The author also talks to how to best "tame" the more potent flavors of Brassicas: Pairing is one way to achieve balance; adding dairy, starchy, sweetness, fat are other ways to "tame" by balancing. You can also fight potent, strong and pungent with more of the same: Kind of like fighting fire with fire by adding spiciness and saltiness.

With the author's words of wisdom in the back of your mind, you can handle any Brassica. And just before the author gets into her recipes, she hands us simplicity itself: "You need only three things to make nearly any Brassica taste delicious: Olive oil, garlic and salt." Amen.
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29 of 29 people found the following review helpful By LBF on April 17, 2014
Format: Kindle Edition Verified Purchase
I consider myself a pretty good home cook. However, my idea of a good meal was an elaborate main course with the vegetable dish as an after thought. My family of four would eat the green beans or salad I served because they had to and because they knew it was good for them, but it wasn’t a highlight of our meal. We had a pretty limited repertoire of vegetables that I served and my family would eat.

Laura Russell’s Brassicas book has completely transformed the way I cook and my family eats. Not only do we have about ten new vegetables that we now eat on a regular basis (kohlrabi, mizuna, tatsoi, turnips, collard greens, etc), but the brassica dish is the highlight of the meal. More often than not, our meals include a delicious brassica recipe from Laura Russell’s book, served along a simple piece of fish, steak, or chicken. Because the vegetables are so delicious, we are eating a lot more of them. I would estimate that we eat twice as many servings of vegetables/day than before we discovered this book.

Some of my family’s favorite recipes include the Kale chips, the Kale and Sweet Potato Sauté, Tatsoi and Blueberry Salad, Grilled Baby Bok Choy with Miso Butter, and the Boke Bowl Cauliflower and Brussels Sprout Salad with Thai Vinaigrette. (It is hard to just pick out a few recipes – I love them all so far).

I also enjoy the way the book is written. Laura Russell does a great job of pointing out what can be prepared ahead, what substitutions can be made, and what can be served with the dish. A lot of the recipes can be partially prepared ahead of time and then the last steps can be done quickly right before serving. I’ve found this helpful because I’m often driving my kids from activities right before dinner.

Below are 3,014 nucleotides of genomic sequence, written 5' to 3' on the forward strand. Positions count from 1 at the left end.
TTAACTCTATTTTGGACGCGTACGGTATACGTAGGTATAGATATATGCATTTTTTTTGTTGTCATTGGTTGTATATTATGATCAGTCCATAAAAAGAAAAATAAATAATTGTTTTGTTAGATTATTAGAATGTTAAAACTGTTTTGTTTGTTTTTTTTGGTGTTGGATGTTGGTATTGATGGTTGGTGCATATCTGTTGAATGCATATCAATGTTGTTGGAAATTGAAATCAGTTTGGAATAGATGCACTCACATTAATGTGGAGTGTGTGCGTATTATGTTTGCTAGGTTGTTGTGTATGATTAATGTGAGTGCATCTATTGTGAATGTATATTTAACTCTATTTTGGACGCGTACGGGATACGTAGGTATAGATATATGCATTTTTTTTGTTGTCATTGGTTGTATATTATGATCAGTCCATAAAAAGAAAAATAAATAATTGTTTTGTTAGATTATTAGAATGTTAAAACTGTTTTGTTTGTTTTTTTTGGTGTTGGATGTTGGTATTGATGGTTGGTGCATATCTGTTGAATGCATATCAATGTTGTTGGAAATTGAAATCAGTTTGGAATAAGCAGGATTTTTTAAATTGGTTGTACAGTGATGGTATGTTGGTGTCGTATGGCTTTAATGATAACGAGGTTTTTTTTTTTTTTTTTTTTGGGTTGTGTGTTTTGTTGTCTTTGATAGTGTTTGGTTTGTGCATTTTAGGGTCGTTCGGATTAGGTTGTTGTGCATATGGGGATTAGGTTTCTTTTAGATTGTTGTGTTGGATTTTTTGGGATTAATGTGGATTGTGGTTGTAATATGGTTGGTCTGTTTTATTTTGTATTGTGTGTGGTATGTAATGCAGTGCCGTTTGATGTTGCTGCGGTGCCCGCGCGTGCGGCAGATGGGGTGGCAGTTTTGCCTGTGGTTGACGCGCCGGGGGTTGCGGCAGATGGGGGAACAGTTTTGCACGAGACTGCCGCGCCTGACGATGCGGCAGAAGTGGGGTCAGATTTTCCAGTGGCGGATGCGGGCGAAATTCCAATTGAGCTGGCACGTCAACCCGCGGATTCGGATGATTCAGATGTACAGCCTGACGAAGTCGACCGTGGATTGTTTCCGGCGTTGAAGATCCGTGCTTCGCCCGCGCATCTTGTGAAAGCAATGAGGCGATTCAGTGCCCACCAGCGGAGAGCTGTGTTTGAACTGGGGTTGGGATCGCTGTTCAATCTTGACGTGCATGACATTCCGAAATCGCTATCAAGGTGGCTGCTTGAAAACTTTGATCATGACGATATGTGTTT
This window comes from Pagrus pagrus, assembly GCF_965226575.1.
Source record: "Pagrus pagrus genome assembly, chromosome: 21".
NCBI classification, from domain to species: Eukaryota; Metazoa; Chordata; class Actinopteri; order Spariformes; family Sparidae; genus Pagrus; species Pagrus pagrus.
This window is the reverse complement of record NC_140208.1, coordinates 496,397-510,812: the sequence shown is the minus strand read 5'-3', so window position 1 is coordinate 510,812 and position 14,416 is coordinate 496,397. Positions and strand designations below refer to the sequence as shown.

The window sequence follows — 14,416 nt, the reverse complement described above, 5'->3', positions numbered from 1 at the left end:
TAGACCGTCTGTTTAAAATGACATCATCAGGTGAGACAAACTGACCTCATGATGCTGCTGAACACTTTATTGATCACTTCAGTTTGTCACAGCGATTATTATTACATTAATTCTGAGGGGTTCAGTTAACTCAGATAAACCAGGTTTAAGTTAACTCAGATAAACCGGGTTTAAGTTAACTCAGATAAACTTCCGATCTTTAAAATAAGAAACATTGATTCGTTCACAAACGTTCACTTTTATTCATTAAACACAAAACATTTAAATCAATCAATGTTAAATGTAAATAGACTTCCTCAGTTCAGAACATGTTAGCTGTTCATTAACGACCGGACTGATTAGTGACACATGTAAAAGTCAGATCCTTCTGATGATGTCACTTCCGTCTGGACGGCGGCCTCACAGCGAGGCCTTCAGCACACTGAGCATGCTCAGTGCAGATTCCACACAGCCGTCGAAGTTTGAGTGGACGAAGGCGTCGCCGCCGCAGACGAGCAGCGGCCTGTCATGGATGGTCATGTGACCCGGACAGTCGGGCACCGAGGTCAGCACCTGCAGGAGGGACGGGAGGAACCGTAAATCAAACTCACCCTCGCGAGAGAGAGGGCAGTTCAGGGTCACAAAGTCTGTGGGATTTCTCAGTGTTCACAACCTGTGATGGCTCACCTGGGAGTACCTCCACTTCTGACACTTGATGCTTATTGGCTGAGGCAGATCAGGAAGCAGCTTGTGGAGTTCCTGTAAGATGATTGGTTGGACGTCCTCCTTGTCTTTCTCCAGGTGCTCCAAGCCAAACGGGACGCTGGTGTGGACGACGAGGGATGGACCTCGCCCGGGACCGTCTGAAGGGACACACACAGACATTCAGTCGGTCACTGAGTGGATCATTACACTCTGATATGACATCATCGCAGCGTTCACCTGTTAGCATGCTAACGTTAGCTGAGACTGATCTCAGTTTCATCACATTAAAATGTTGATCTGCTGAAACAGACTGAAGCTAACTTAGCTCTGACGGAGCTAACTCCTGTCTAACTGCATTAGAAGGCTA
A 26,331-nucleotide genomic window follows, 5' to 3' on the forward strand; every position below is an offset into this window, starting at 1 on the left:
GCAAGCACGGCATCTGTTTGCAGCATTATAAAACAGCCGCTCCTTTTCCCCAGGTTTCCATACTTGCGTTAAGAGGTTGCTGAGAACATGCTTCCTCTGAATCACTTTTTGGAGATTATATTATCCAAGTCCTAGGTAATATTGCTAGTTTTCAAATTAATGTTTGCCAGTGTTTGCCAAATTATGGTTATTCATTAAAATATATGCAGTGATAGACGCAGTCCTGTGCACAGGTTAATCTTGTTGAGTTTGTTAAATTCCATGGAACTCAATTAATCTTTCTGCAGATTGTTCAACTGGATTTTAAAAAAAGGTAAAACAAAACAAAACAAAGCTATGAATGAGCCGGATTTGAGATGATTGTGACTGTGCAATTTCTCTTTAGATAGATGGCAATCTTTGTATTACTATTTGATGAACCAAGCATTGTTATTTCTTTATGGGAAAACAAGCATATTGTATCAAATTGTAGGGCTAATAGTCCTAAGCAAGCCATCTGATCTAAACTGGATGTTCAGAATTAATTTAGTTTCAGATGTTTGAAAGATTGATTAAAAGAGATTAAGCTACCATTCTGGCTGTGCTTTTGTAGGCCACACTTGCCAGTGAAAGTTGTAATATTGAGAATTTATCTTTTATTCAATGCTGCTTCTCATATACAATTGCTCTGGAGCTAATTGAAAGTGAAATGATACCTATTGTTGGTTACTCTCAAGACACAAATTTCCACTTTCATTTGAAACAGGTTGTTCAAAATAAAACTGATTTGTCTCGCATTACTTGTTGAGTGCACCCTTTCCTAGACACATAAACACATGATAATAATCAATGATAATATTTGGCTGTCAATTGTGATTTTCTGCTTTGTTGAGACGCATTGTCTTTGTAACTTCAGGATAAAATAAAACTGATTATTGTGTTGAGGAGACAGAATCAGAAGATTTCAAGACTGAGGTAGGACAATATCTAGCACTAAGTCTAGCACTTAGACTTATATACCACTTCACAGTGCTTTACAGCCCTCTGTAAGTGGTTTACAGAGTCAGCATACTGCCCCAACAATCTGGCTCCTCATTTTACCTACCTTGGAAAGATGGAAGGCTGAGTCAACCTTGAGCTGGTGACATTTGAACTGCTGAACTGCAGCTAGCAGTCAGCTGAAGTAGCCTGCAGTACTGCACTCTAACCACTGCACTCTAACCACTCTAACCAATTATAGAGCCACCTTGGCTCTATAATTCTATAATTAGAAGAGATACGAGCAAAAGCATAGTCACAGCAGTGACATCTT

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14 of 15 people found the following review helpful By Stephanie on April 18, 2014
Format: Hardcover
Brassicas are any plant within the mustard family including broccoli, cauliflower, cabbages and Brussels sprouts. "Ounce for ounce brassicas contain more healing properties than any other branch of food." This cookbook delivers tasty ways to serve up these nutritionally packed foods.
In the introduction there are a variety of cooking tips for plants in this family, including which plants have mild, bold or peppery tastes, how to pair them with other ingredients and how to prepare them for cooking.

The recipe sections of this book are categorized by type of plant: Kale, Cauliflower, Brussels Sprouts and Cabbage, Broccoli, Leafy Brassicas, Asian Brassicas and Root Brassicas and Kohlrabi. Since some of these plants are just starting to come into season in my area, I loaded up at the farmers market and tried out some recipes. I love cauliflower, and it really is underrated. I tried out the super simple Roman Cauliflower Saute with olive oil, garlic, salt, pepper and cheese. This was very simple, quick and tasty. Brussels sprouts are another favorite of mine. The Brussels Sprouts with Parmesean Crust is very similar to how I usually prepare sprouts, with the addition of white wine vinegar which turned out well. There are a lot of different things to do with broccoli, so I tried out the Lemony Broccoli Chop, which is sort of like a slaw. It was definitely a different flavor palate than I am used to, very Mediterranean, but good.

Overall, this is a good collection of fairly simple recipes to spice up your cruciferous vegetables. If you are looking for something different to do with your broccoli and sprouts, or if you would like to eat healthier but tastier, you should check out Brassicas.

This book was received for free in return for an honest review.